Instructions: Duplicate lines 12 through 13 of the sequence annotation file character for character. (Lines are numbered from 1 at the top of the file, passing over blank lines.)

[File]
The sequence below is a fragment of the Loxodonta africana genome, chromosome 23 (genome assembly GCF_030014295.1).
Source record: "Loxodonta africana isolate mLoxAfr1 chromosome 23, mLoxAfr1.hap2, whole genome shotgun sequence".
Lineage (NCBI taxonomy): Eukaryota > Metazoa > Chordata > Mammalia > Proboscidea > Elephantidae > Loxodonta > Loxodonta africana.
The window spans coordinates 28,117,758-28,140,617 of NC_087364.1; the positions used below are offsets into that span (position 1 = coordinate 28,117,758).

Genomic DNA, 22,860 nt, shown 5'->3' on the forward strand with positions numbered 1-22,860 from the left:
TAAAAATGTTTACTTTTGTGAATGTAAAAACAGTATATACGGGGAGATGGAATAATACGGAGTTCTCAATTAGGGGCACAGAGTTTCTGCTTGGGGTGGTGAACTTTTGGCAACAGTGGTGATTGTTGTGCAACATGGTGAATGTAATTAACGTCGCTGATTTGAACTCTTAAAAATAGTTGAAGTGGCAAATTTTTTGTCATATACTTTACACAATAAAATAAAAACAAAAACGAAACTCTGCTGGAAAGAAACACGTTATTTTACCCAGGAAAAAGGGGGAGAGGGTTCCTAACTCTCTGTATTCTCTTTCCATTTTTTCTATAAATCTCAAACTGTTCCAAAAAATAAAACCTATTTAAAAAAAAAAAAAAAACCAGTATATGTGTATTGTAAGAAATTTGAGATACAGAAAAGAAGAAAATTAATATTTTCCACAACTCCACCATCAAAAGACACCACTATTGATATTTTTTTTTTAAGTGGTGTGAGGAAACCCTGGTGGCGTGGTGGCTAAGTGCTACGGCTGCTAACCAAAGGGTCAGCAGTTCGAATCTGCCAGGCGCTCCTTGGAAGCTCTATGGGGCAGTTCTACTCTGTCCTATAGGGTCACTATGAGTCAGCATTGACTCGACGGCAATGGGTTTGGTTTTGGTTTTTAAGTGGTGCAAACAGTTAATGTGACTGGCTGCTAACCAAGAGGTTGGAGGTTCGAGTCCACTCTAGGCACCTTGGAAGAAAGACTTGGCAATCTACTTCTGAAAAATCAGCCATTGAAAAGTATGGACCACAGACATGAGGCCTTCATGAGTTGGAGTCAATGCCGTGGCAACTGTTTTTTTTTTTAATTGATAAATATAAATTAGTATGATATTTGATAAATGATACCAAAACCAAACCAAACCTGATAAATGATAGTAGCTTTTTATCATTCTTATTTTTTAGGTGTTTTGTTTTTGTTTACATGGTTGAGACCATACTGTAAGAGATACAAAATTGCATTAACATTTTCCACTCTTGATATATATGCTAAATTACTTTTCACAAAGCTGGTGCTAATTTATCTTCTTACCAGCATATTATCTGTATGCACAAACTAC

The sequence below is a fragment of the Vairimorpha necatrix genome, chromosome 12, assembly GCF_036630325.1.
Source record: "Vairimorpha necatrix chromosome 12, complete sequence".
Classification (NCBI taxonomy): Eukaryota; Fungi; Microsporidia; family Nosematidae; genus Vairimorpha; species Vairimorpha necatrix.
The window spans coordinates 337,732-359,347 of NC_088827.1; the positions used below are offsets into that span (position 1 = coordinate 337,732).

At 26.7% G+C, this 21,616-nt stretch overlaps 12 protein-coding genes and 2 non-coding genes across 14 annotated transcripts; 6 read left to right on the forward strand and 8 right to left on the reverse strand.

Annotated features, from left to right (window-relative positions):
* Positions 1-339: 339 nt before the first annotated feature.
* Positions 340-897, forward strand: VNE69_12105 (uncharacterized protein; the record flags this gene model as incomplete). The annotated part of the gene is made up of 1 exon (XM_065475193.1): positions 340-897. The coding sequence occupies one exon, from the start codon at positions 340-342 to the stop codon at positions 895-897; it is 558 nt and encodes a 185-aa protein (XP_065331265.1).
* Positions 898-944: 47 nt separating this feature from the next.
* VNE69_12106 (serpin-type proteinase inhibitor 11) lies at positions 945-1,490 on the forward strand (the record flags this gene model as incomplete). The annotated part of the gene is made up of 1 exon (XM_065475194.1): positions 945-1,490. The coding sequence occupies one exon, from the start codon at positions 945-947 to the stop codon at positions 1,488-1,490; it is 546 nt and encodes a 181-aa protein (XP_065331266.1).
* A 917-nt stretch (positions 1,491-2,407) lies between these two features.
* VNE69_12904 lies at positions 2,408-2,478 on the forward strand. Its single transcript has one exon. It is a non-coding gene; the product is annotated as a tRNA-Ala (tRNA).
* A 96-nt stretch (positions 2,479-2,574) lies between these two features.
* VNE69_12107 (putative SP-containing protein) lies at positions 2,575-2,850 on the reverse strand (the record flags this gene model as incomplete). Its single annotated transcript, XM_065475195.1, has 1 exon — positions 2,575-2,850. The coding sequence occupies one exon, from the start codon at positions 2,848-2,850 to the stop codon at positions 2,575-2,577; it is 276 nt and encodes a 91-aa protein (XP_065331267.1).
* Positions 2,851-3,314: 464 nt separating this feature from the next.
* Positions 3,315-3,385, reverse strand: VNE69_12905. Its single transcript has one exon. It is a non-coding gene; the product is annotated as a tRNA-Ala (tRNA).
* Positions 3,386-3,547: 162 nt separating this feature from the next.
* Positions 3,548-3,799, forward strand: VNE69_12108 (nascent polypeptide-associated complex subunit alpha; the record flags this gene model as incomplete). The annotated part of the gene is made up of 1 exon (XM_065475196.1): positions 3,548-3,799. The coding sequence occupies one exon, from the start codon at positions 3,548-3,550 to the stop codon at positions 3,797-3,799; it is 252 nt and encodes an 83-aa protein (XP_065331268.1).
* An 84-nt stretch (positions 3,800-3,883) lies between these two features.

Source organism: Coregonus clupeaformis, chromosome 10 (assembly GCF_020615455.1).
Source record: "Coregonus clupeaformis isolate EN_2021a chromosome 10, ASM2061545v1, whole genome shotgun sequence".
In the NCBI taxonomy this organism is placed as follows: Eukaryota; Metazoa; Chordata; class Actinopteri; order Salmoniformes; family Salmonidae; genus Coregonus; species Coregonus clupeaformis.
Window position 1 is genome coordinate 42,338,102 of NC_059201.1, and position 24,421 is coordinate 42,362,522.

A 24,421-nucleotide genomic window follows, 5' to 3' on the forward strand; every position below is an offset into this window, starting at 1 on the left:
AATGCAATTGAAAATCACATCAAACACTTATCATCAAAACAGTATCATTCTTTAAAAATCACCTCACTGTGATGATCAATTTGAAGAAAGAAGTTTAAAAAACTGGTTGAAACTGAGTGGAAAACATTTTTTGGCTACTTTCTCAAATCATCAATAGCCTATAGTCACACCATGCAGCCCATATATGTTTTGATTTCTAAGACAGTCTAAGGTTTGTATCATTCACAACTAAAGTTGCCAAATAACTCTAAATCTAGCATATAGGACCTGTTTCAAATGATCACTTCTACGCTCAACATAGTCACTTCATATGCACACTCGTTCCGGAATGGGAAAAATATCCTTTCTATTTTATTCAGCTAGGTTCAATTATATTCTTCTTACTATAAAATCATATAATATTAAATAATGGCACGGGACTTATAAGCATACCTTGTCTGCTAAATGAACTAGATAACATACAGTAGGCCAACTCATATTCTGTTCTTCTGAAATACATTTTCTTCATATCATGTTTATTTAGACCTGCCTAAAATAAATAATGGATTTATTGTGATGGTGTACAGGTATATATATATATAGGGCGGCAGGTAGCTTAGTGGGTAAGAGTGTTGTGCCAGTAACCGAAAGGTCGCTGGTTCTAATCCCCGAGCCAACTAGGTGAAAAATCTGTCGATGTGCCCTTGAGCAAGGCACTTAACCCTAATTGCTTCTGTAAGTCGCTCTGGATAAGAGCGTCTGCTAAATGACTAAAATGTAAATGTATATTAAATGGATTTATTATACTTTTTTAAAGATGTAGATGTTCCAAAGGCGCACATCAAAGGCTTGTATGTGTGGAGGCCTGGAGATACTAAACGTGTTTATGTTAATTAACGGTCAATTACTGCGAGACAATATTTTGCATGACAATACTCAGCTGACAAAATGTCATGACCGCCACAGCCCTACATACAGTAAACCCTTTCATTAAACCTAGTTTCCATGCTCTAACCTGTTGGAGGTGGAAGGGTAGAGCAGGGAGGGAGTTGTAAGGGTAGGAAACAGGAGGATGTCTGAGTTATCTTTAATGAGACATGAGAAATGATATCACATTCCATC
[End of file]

Annotated features, from left to right (window-relative positions):
* Positions 1-339: 339 nt before the first annotated feature.